Mira Katherine Sorvino (born September 28, 1967) is an American actress. She won the Academy Award for Best Supporting Actress for her performance in Mighty Aphrodite (1995).
Biography: Mira Sorvino was cast in the 1995 Woody Allen film Mighty Aphrodite. Her portrayal of a happy-go-lucky prostitute made her a star, winning her an Academy Award and Golden Globe for Best Supporting Actress. She portrayed Marilyn Monroe for the 1996 HBO film Norma Jean & Marilyn. More recently she starred in Leningrad (2008) and Multiple Sarcasms (2010) alongside Timothy Hutton and Stockard Channing.
- "What makes being a mother so special for you?
- "What is the toughest challenge facing actresses in Hollywood today?
- Probably, scarcity of great parts because of the way films are written, there are seven different good guy roles, where they are all kind of an ensemble, and one woman. A big star vehicle that is written for a huge male star and then there is this ingenue female part written into it. And so, if you are already an established female actress, you can't really take that girl role because that is kind of going backwards. But there aren't that many woman roles or that many films where the female part is as good as the male parts."
Mira Sorvino Filmography
The small working-class town of Angels Crest is a tight-knit community resting quietly in one of the vast and stunningly beautiful valleys of the Rocky Mountains. Ethan (Thomas Dekker), one of the town's residents, is a young father but not much more than a kid himself. He has no choice but to look after his three-year-old son Nate, since mom Cindy (Lynn Collins) is an alcoholic. But one snowy day, Ethan's good intentions are thwarted by a moment of thoughtlessness, resulting in tragedy. A local prosecutor (Jeremy Piven) haunted by his past goes after Ethan, and the ensuing confusion and casting of blame begins to tear the town apart.
Looking to escape the pressures of everyday life, a woman (Mira Sorvino) travels to a secluded cabin in the woods. She’s not alone, though, because an apparition (Shane West) inhabits the cabin and begins to stalk her. But when the woman’s boyfriend (Justin Kirk) arrives, the spirit in the house grows darker and more obsessive. She soon starts to exhibit weird and irrational behavior and her boyfriend fears she’s been possessed by the ghost in love with her.
It’s New York, 1979. Gabriel Richmond is a talented architect with a seemingly rich life as he has a caring wife, loving daughter and life long friends. Yet, he spends most days in the movie theater, hiding out from work, escaping into a fictional world where he can more readily relate to the made up characters. When fiction shines a mirror on his own life, an inspired Gabriel begins writing a play not-so-loosely based on his reality, examining all of the relationships that make his life what it is. At first a hobby, the play begins to consume Gabriel’s own self-examination. Slowly he realizes the fragility of his relationships and overall decisions in life, but does not know what to do with this information other than write about it.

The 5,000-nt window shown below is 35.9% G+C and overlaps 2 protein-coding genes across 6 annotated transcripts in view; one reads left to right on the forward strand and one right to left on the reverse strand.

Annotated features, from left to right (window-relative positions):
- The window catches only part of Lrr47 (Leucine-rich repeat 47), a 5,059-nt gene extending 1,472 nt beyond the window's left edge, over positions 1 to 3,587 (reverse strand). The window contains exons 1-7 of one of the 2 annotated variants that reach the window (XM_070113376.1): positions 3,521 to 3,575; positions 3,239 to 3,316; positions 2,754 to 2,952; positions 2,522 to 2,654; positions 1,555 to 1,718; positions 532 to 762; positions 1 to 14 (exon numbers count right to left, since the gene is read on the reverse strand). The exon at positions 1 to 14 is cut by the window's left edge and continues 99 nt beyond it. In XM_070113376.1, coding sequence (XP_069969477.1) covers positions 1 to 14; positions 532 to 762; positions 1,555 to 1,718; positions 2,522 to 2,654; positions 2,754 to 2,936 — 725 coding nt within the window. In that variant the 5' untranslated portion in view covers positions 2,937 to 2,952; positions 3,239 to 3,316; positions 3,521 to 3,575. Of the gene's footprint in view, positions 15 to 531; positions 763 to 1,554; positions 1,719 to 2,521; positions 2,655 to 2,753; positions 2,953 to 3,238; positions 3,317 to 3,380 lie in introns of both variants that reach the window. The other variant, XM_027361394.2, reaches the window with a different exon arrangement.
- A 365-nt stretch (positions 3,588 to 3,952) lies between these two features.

Gabriel’s work eventually gains momentum just as his real life begins to fall apart. Equipped with a hand-held tape recorder and typewriter, he begins a journey to re-author his own life, looking back on the pieces of his fractured self. He begins to see that life is not always as controlled as a play or movie and sometimes the best thing an author can do is let the characters speak for themselves. Emblematic of the self-discovery that was hatching in New York (and many other cities) at the end of the 1970’s, Multiple Sarcasms shines a light on not only Gabriel’s life, but also the complex people that make it up. From his wife and daughter to his colleagues at work and lifelong best friend – Gabriel tries to understand these complex people who collectively make up too much of his own self worth. Driven by an ensemble of actors’ actors, Multiple Sarcasms is a touching film that is all at once original and refreshingly derivative.
Attack on Leningrad
A soaring, action-packed journey of heroism and sacrifice as one crusading journalist desperately fights to uncover the horrors buried within the infamous Nazi siege of Leningrad in the savage winter of 1941.
In the height of World War II, journalist Kate Davis becomes trapped within the devastated city of Leningrad. Separated from her lover, American writer Philip Parker, Kate is rescued by Nina Tsvetkova, a member of the Leningrad militia who provides refuge for those escaping those horrors of war that have come so close to home.
With the enemys grip closing ever tighter on the war-ravaged city, stray bullets and catastrophic bombing raids a daily peril, this makeshift band of survivors must battle to stay alive and fight for the ultimate prize: their freedom.